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Proposed Voting Changes in IA Debated at Public Hearing

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Iowa is one of several states to see election reform bills surface following the 2020 election. Such legislation would place further restrictions on certain options, including early voting. (Adobe Stock)
Iowa is one of several states to see election reform bills surface following the 2020 election. Such legislation would place further restrictions on certain options, including early voting. (Adobe Stock)
February 23, 2021

DES MOINES, Iowa -- Iowa lawmakers gathered public testimony Monday on controversial legislation opponents describe as voter suppression.

Supporters argue the state's election laws need updates after many voters opted to cast their ballots absentee last year.

The proposed bills, including House Bill 590 would reduce early voting from 29 days to 18, and would prohibit county auditors from doing blanket mail-outs of absentee ballot request forms. Instead, they could be sent out if a voter asks for one.

Deidre DeJear, the 2018 Democratic nominee for Secretary of State, said the plan flies in the face of Iowa's history of standing up for social justice.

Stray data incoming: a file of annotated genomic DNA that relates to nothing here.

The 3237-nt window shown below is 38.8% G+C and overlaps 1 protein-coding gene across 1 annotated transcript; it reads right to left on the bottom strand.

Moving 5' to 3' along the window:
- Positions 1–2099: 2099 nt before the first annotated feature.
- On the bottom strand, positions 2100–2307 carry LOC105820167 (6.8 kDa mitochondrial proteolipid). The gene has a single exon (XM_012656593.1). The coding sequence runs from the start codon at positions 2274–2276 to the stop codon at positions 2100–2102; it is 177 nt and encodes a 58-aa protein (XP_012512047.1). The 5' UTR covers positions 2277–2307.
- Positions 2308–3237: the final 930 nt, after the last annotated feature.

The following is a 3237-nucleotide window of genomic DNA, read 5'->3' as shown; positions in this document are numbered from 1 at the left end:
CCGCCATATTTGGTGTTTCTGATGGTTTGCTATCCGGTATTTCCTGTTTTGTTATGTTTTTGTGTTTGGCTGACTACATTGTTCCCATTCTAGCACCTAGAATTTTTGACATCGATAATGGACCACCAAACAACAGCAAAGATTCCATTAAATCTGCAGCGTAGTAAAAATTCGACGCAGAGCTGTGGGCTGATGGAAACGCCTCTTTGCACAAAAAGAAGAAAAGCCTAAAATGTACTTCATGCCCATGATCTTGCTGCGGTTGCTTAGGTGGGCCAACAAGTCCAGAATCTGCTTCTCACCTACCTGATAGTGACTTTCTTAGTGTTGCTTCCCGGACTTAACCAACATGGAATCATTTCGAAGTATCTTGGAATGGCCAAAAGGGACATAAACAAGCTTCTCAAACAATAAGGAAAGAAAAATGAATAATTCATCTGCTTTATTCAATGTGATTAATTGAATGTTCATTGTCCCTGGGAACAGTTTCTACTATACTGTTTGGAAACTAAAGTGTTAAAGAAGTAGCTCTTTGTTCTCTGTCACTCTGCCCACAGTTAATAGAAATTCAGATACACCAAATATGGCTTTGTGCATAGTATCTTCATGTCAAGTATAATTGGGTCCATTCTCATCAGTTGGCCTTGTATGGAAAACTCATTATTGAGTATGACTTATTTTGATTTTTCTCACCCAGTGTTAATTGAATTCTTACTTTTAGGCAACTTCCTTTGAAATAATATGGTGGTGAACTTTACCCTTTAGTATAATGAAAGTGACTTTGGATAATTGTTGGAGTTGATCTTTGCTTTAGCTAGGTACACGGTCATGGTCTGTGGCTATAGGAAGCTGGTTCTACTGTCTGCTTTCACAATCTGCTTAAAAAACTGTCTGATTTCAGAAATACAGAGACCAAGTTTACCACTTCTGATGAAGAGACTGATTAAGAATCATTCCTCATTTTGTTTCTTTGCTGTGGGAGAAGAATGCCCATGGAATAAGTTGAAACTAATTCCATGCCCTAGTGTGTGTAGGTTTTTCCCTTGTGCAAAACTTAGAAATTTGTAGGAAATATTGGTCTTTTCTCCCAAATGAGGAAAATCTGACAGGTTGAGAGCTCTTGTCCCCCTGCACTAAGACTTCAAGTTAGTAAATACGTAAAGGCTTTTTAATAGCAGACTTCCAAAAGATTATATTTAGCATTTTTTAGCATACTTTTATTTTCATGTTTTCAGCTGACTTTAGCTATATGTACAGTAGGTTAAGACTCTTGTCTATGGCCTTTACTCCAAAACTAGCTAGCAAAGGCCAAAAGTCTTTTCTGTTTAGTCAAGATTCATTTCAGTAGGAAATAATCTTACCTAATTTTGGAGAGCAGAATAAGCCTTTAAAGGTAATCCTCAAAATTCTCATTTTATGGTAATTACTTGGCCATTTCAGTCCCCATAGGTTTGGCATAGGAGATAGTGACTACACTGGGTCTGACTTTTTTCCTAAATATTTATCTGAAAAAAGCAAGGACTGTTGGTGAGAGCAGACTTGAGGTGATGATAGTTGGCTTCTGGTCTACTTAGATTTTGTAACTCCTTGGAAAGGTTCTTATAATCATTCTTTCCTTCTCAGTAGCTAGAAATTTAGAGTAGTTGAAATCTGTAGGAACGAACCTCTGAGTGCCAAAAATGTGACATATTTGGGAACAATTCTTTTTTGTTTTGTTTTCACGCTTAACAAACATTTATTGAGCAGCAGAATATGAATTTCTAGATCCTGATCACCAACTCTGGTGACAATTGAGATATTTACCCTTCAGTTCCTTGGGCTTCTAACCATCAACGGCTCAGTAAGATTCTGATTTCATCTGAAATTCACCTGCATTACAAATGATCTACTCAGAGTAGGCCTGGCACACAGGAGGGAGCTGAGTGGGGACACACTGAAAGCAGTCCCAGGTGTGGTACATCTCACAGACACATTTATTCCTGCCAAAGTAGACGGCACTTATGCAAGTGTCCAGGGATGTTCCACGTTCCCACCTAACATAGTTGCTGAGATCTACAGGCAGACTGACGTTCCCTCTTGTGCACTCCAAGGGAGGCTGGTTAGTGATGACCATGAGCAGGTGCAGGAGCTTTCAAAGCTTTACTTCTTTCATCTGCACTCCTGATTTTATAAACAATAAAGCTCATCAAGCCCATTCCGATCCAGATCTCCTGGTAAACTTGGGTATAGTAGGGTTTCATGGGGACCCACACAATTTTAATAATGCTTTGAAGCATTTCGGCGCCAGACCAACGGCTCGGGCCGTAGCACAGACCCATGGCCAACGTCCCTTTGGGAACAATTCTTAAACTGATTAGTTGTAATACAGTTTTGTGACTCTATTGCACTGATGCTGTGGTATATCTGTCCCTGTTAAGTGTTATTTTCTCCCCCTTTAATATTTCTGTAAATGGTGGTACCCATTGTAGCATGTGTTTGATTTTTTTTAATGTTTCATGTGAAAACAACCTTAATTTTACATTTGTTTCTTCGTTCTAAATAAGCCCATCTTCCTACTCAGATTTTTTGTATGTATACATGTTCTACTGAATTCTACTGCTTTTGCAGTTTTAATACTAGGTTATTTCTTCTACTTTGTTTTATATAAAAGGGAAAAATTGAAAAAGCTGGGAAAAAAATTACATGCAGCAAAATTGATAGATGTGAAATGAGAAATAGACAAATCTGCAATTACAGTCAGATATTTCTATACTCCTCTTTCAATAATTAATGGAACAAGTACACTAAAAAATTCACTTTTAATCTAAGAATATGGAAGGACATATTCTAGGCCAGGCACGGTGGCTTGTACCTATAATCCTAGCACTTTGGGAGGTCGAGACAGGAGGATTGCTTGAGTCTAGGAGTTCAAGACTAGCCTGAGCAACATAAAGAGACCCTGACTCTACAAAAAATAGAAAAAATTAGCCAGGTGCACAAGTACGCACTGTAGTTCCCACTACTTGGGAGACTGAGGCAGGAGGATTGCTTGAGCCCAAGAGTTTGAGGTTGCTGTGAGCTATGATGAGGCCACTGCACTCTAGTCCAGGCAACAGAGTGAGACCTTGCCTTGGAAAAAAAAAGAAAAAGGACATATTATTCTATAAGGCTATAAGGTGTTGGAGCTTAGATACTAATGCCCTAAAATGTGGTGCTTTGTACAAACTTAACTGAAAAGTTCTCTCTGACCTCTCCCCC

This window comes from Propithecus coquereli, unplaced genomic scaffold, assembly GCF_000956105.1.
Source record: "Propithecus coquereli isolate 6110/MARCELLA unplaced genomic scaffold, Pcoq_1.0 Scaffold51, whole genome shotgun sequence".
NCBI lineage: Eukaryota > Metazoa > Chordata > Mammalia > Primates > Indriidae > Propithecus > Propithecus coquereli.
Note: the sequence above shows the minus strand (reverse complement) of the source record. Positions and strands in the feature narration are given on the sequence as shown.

"Our ancestors who fought for desegregation, our ancestors who fought for voting rights, who ushered in progress for each and every one of us to be here in this moment as we speak," DeJear remarked.

Republicans pushing for the changes say they want more uniformity behind Iowa's election process, pointing to larger-scale efforts by election offices to mail out absentee forms as the pandemic worsened.

The legislation mirrors GOP proposals in other states to restrict voting following the 2020 election.

But opponents contended the changes would make it harder for marginalized voters to participate.

Such efforts also are viewed as a Republican response to claims by former President Donald Trump the election was stolen from him, despite those claims being rejected by the courts.

DeJear argued the move is unnecessary, especially after the state saw a record 1.7 million people vote last fall.

"Those people were exercising their rights," DeJear stated. "Those people were in action, showing us what democracy looks like."

She added it was Republicans and Democrats participating equally.

So far, the legislation has passed a committee vote in both the House and Senate.

The plan, which is opposed by many county auditors, calls for criminal charges against auditors who don't follow guidance from the Secretary of State.

Support for this reporting was provided by The Carnegie Corporation of New York.

Mike Moen, Public News Service - IA